Rediscovering Fernande Breilh-Decruck, Part 2

Starting in the fall of 2011 I had assumed the position of Director of Orchestral Studies and horn professor at Washington State University in Pullman, Washington. WSU had travel grants available to help facilitate international research. In 2012, I applied and was awarded funding. I now had to convince the Decruck family to allow a stranger to enter their home and look at their scores, photos and documents. 

I had studied (I use this term loosely) French in high school for 3 years, but I was not equipped to place a phone call to any French speaking person. Luckily, my friend and colleague with The Chelsea Symphony, Julie Desbordes, offered to help. Julie is a conductor and trumpet player from Limoges, France. She spoke to Helene Decruck and filled her in on my travel dates and my interest in creating a digital archive of her grandmother's work. The family was very welcoming and Julie even arranged her travel plans to coincide with my visit to Fontainebleau.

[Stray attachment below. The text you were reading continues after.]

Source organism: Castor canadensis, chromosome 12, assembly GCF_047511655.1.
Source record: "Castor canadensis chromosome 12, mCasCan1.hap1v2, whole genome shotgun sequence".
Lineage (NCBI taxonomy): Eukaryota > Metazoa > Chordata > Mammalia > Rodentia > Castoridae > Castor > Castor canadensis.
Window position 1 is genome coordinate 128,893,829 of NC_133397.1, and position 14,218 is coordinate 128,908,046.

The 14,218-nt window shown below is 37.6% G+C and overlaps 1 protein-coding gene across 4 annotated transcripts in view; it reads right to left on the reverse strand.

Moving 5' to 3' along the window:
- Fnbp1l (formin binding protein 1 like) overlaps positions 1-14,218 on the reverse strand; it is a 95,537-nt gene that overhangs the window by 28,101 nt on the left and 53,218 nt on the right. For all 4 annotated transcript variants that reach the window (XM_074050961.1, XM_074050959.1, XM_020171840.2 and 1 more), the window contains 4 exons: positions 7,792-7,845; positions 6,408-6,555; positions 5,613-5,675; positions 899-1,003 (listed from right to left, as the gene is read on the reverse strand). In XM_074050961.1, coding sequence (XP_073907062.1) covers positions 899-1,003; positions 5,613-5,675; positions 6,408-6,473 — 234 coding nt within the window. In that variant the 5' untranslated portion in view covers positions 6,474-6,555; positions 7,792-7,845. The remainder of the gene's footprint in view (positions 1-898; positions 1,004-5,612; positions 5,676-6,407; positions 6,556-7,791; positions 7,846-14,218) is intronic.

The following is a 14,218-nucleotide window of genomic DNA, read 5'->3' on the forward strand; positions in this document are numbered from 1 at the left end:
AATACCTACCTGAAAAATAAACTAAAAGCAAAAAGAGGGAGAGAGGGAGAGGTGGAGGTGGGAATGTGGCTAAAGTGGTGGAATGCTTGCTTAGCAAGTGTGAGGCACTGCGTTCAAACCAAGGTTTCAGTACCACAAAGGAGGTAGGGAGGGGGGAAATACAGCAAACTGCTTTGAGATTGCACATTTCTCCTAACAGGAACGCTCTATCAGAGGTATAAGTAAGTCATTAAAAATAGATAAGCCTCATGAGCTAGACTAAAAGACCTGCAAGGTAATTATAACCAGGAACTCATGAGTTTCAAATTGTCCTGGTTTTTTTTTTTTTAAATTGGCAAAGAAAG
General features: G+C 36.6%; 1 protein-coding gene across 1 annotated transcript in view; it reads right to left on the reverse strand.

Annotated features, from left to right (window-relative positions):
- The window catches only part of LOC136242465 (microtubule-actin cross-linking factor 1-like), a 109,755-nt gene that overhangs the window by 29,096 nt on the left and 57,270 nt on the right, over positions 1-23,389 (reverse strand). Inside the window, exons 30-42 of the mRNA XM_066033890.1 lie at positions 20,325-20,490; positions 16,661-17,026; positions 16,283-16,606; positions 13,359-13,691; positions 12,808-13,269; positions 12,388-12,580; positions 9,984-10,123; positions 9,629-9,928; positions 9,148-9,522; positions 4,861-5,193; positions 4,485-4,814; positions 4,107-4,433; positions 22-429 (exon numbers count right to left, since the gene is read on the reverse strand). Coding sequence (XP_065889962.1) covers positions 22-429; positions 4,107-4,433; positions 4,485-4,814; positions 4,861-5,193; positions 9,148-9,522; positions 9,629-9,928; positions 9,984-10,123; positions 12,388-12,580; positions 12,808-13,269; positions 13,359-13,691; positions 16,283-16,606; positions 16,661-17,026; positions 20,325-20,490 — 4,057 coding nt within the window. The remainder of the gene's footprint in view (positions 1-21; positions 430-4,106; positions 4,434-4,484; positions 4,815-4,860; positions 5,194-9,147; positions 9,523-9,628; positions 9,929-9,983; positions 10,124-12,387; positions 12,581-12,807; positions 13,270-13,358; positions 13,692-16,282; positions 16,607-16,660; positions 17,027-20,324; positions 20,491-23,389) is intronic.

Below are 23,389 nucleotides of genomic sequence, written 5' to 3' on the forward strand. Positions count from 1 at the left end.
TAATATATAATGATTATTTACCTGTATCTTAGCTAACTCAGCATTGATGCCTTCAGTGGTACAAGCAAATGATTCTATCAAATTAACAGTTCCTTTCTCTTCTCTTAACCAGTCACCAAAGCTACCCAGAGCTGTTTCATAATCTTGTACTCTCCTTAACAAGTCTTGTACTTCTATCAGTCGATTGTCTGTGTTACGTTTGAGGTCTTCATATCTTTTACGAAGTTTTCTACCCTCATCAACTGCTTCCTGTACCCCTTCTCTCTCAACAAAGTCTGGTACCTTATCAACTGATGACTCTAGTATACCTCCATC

On the first day of my trip to France, I met Julie and her mother at the hotel. After lunch, we drove to Moret-sur-Loing to meet Helene. From there, Helene informed us that we would be having dinner with her uncle Alain at his home in Montigny-sur-Loing. The dinner was amazing! Quintessentially French cuisine that was simple, fresh and delicious. Alain is a fabulous cook. The meal lingered for several hours, with multiple courses and a few bottles of wine. It turns out that Alain speaks English well. He is a businessman who learned English both from his time in Marblehead, Massachusetts as a boy and from American troops who were stationed in France. He worked for the troops, running small errands. I was eager to talk about his mother and see the scores, but on that first night we just talked and got to know each other better. The next morning, the real work began...